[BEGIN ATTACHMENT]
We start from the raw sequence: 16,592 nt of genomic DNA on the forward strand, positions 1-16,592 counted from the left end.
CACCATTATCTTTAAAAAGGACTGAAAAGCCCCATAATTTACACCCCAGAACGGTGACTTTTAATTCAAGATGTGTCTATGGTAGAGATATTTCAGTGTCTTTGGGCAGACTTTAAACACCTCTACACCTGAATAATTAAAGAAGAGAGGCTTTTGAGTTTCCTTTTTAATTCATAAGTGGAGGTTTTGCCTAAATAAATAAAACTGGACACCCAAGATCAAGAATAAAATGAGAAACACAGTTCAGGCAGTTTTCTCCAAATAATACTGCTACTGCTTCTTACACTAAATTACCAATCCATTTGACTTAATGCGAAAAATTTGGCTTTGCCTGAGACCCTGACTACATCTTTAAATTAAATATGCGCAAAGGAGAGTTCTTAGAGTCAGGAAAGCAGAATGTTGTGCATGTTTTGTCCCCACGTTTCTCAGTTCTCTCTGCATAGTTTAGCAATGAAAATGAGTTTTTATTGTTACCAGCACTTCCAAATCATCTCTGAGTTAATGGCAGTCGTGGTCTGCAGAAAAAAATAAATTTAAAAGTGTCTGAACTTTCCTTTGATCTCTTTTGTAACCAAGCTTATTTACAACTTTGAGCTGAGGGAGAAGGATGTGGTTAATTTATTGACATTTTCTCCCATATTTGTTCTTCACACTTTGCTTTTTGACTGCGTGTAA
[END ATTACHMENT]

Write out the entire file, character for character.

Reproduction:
We start from the raw sequence: 16,592 nt of genomic DNA on the forward strand, positions 1-16,592 counted from the left end.
CACCATTATCTTTAAAAAGGACTGAAAAGCCCCATAATTTACACCCCAGAACGGTGACTTTTAATTCAAGATGTGTCTATGGTAGAGATATTTCAGTGTCTTTGGGCAGACTTTAAACACCTCTACACCTGAATAATTAAAGAAGAGAGGCTTTTGAGTTTCCTTTTTAATTCATAAGTGGAGGTTTTGCCTAAATAAATAAAACTGGACACCCAAGATCAAGAATAAAATGAGAAACACAGTTCAGGCAGTTTTCTCCAAATAATACTGCTACTGCTTCTTACACTAAATTACCAATCCATTTGACTTAATGCGAAAAATTTGGCTTTGCCTGAGACCCTGACTACATCTTTAAATTAAATATGCGCAAAGGAGAGTTCTTAGAGTCAGGAAAGCAGAATGTTGTGCATGTTTTGTCCCCACGTTTCTCAGTTCTCTCTGCATAGTTTAGCAATGAAAATGAGTTTTTATTGTTACCAGCACTTCCAAATCATCTCTGAGTTAATGGCAGTCGTGGTCTGCAGAAAAAAATAAATTTAAAAGTGTCTGAACTTTCCTTTGATCTCTTTTGTAACCAAGCTTATTTACAACTTTGAGCTGAGGGAGAAGGATGTGGTTAATTTATTGACATTTTCTCCCATATTTGTTCTTCACACTTTGCTTTTTGACTGCGTGTAA